Figure 1: The research methodology framework

 

The first data quality dimension covered in the study is completeness. It is the characteristic of having all required values for the data fields. In order to measure completeness, English (1999) suggests an assessment of the percent of records having non-null value for specific fields in a database.


Table 1: Optional fields in EMIS database with completeness requirements

Table Name

Mandatory Fields

Optional Fields

Completeness Requirements for Optional Fields

Basic School Information

TSekolah

20 fields

49 fields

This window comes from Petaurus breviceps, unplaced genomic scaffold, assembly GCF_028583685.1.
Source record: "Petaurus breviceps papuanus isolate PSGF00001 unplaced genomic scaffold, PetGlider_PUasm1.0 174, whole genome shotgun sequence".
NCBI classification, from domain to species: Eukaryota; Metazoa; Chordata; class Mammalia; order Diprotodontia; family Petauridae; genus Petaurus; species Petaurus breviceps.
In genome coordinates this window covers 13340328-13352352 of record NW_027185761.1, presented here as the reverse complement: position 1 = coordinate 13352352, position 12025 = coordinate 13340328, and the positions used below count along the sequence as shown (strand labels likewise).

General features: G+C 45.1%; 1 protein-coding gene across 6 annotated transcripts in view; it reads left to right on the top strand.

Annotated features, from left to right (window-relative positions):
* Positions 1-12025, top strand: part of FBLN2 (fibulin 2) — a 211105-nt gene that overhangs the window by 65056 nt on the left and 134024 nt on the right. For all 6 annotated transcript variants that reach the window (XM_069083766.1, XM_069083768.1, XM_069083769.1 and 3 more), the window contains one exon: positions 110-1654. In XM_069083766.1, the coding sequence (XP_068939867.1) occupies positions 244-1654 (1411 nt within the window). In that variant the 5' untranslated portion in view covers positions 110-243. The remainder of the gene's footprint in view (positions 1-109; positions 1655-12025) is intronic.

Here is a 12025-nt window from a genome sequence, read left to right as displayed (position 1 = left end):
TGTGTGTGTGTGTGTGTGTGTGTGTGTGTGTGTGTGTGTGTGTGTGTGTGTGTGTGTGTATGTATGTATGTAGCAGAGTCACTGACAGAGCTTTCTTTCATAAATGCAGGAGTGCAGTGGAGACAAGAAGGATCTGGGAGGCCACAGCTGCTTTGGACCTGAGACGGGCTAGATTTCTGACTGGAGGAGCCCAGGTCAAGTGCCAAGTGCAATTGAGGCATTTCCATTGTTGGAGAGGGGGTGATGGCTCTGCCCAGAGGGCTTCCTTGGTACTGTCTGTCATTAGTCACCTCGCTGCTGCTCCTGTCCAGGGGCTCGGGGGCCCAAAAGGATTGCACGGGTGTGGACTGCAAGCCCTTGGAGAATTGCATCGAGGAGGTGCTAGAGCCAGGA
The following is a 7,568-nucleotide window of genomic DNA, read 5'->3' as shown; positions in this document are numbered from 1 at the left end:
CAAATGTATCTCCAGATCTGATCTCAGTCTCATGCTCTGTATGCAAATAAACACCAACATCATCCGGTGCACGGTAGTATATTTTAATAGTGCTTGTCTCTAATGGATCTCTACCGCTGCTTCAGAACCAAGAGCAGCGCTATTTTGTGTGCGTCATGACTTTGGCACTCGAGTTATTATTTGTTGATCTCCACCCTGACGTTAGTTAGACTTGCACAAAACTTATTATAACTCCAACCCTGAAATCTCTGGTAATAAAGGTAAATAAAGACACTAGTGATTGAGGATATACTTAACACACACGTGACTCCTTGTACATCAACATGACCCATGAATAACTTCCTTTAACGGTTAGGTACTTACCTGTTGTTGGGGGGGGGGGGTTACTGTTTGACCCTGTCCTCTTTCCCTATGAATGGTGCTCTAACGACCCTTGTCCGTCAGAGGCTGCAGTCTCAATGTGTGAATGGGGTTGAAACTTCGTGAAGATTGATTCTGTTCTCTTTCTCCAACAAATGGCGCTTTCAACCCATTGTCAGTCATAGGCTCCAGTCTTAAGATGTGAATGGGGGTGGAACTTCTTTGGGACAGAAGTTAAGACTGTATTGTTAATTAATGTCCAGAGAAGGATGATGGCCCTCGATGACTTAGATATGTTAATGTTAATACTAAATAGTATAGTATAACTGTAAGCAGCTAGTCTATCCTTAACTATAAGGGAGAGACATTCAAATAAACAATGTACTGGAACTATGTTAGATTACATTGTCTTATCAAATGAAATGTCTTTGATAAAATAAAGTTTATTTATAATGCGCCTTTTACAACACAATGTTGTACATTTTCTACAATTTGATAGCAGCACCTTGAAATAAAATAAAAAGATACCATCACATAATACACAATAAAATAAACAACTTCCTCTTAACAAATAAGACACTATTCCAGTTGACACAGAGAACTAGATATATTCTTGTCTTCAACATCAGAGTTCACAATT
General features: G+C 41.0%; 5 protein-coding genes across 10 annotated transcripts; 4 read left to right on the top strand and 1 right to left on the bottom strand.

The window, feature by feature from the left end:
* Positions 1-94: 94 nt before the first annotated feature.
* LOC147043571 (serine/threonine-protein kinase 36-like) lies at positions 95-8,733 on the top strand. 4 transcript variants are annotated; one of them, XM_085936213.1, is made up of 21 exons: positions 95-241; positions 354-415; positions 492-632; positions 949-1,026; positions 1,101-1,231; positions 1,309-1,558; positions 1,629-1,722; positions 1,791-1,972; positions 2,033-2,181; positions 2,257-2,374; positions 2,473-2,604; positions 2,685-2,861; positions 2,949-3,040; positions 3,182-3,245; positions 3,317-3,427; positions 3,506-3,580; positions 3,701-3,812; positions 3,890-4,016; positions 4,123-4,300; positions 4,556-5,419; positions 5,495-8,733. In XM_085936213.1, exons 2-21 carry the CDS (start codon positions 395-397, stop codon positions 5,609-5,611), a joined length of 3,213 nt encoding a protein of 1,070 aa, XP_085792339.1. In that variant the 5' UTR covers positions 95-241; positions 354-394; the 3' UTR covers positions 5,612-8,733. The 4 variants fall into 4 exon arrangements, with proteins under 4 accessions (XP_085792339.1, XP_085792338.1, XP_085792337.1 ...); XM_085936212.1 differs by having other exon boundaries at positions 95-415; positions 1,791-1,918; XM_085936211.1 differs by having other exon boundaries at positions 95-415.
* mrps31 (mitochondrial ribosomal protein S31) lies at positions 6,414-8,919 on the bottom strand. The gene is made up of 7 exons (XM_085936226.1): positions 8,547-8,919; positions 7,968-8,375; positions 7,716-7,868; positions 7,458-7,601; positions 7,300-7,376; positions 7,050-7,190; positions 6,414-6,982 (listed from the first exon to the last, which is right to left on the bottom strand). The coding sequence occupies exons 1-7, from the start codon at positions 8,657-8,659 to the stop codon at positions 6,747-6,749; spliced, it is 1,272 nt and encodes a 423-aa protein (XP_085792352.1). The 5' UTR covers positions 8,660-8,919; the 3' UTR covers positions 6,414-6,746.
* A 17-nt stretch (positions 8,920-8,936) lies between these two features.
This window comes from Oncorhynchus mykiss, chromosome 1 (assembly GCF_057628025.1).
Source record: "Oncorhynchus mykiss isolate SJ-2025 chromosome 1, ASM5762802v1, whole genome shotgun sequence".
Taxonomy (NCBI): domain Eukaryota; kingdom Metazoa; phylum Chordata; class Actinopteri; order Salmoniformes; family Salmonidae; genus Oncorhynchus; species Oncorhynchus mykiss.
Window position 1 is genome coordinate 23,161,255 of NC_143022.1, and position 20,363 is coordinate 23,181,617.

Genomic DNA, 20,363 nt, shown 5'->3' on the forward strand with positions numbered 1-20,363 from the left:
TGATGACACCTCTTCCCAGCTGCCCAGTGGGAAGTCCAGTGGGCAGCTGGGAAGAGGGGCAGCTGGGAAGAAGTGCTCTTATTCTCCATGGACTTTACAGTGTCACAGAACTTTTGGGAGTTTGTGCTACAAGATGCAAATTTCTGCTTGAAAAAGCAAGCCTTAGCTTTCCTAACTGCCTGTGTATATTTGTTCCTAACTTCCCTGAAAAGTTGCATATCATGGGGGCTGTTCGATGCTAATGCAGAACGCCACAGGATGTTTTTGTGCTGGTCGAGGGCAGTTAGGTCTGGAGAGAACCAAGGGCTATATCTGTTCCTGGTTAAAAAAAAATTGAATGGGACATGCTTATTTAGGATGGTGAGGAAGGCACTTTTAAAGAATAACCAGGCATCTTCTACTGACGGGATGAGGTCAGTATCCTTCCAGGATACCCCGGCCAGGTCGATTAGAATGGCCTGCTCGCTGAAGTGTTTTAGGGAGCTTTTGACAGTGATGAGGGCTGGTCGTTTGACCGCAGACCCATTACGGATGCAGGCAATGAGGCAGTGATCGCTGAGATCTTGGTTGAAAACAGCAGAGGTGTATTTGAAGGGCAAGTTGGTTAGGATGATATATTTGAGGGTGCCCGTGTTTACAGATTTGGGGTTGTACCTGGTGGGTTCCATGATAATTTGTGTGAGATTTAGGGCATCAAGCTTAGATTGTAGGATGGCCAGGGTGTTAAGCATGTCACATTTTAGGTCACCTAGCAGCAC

17 fields

TSBangunan

3 fields

5 fields

3 fields

TSBilik

2 fields

3 fields

3 fields

TSHarta

5 fields

2 fields

2 fields

TSJenisJalan

1 field

-

-

TSKenderaan

5 fields

2 fields

2 fields

TSPCG

2 fields

-

-

TSProgramPelajar

2 fields

-

-

TSRumah

3 fields

8 fields

4 fields

TSSukan

2 fields

2 fields

2 fields

TSSumberPeruntukan

2 fields

-

-

TSSwasta

2 fields

-

-

TSTanah

3 fields

3 fields

3 fields

TSTandas

3 fields

4 fields

-

TSTempatLetak

2 fields

2 fields

-

Student Enrolment Information

TEnrolmen1Jad

4 fields

8 fields

8 fields

TEnrolmen

2 fields

9 fields

8 fields

TEMaklumatJadualWargaAsing

2 fields

2 fields

2 fields

Basic Non-Teacher Information

TBBGuru

18 fields

22 fields

12 fields

TGBElaun

1 field

1 field

1 field

TGBKelulusanAkademik

3 fields

3 fields

2 fields

TGBLDP

2 fields

2 fields

2 fields

TGBTarikh

1 field

1 field

1 field

Basic Teacher Information

TGGuru

24 fields

28 fields

12 fields